Dog Soldiers review – gory larks with furry werewolves | Film

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Out in time for Halloween, writer-director Neil Marshall’s tidily assembled, witty and cheerfully gory horror flick from 2002 gets a rerelease. And how nice it is to reacquaint ourselves not just with this low-budget/high-concept thriller, but with a simpler, gentler time when the only things we needed to be afraid of were jump scares, werewolves and the dark.

A cast comprised mostly of game but limited performers and a few familiar, considerably more competent, character actors who went on to have reasonable careers (such as leads Sean Pertwee, Kevin McKidd and de facto human villain Liam Cunningham) are compelled to scream, run and get covered in fake blood as they play British soldiers on manoeuvres in the Scottish Highlands. You can tell that McKidd’s Cooper is meant to be the film’s closest thing to a good guy because in the prologue he refuses to shoot a dog simply to prove that he will obey orders from Capt Ryan (Cunningham), during a tryout to join special forces.

Later, Cooper must help save Ryan when they find him wounded, the only survivor of an attack from lowlit monsters, werewolves who only in brief flashes look like background artists in furry suits. Poor Pertwee, meanwhile, as the representative of good military leadership, has to spend a lot of time with fake intestines flopping around his midriff. But it all comes together satisfyingly in the end,.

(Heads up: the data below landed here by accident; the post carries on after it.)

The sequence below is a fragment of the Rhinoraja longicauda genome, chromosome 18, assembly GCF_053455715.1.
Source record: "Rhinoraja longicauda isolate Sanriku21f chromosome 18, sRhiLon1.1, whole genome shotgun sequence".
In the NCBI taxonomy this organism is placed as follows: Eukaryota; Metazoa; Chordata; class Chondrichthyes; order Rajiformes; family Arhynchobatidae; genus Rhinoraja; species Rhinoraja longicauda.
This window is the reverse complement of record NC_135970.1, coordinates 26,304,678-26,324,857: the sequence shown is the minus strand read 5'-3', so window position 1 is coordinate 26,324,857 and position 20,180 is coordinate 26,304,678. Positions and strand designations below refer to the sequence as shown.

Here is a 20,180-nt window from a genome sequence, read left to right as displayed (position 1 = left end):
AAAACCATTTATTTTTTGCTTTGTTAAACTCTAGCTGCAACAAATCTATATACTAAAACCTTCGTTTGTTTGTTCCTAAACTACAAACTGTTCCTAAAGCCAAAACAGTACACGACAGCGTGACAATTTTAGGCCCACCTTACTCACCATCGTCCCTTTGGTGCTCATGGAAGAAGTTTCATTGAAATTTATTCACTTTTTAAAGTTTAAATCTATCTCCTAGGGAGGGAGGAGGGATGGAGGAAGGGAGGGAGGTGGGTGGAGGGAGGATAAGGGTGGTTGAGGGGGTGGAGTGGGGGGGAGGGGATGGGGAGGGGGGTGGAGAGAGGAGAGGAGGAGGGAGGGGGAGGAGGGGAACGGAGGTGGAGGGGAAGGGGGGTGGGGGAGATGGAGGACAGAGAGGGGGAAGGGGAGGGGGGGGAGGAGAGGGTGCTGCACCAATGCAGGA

Watch the trailer for Dog Soldiers

This was Marshall’s debut feature, and he shows off an innate knack for blending genre elements, especially horror tropes, with other stock features. You can easily draw a clear line through this to his later work, including the excellent all-female-cast horror-thriller The Descent, Roman-era war film Centurion, and assorted episodes of upmarket TV he later worked on, including a couple of crucial, action-intensive Game of Thrones episodes. Especially given how quickly effects look dated over time, Dog Soldiers has aged pretty well.

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Source: The Guardian
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